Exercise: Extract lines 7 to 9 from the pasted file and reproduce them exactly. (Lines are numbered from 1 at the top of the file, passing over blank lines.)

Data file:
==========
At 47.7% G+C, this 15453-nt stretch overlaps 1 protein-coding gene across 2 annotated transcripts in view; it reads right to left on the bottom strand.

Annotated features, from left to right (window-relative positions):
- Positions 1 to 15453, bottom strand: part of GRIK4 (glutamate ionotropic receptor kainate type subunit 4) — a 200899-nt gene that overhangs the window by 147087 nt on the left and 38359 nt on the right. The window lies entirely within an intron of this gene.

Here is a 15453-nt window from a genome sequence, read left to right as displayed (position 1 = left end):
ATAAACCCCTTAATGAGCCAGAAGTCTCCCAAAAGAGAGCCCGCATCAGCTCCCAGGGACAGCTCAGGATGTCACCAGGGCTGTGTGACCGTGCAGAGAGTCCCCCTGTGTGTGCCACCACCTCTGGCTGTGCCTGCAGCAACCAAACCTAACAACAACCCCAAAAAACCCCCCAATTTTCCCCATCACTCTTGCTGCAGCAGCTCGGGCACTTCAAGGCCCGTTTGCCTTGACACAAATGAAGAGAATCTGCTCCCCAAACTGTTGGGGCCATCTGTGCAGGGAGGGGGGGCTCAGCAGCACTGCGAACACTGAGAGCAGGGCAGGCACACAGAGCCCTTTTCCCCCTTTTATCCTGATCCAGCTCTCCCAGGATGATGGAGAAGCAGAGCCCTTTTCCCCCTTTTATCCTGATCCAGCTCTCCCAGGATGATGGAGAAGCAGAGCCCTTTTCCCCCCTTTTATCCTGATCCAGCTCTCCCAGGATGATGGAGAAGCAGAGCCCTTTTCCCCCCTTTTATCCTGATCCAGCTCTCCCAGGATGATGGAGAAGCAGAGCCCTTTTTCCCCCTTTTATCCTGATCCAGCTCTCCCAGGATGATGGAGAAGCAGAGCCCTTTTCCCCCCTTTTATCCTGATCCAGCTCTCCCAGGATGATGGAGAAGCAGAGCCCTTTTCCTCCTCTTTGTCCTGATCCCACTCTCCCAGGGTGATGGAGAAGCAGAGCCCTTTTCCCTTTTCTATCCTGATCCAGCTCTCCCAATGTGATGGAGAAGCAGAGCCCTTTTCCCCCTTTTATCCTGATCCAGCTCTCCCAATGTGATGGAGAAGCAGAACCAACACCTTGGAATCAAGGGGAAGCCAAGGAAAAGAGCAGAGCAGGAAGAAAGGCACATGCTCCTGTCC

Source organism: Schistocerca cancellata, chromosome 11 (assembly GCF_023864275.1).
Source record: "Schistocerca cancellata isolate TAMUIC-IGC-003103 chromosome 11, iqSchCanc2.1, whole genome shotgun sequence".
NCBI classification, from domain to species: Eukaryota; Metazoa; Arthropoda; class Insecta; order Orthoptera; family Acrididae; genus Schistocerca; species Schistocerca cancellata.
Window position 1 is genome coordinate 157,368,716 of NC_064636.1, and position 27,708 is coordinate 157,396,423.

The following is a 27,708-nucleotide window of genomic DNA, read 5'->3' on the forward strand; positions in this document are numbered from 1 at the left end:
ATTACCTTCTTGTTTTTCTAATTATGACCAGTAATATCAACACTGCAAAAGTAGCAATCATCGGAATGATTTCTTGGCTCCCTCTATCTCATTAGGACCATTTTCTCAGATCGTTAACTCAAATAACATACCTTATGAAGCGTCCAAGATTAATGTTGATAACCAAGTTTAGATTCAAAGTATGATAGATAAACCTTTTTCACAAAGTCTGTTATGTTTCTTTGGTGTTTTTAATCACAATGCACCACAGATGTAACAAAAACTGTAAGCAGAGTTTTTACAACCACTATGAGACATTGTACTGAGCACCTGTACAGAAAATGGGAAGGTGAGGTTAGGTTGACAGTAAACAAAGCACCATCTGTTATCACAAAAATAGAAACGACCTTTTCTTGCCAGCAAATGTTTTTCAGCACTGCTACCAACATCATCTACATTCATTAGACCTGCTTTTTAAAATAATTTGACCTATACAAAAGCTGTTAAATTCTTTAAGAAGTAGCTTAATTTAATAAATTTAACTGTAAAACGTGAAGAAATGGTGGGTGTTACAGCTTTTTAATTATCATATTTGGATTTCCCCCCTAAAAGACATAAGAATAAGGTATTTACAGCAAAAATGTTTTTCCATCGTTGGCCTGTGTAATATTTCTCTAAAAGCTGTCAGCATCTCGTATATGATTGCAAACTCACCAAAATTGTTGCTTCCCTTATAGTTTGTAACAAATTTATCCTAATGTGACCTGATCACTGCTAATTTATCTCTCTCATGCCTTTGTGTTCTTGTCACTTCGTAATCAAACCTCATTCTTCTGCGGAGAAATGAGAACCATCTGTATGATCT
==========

Source record: "Schistocerca cancellata isolate TAMUIC-IGC-003103 chromosome 11, iqSchCanc2.1, whole genome shotgun sequence".
NCBI classification, from domain to species: Eukaryota; Metazoa; Arthropoda; class Insecta; order Orthoptera; family Acrididae; genus Schistocerca; species Schistocerca cancellata.
Window position 1 is genome coordinate 157,368,716 of NC_064636.1, and position 27,708 is coordinate 157,396,423.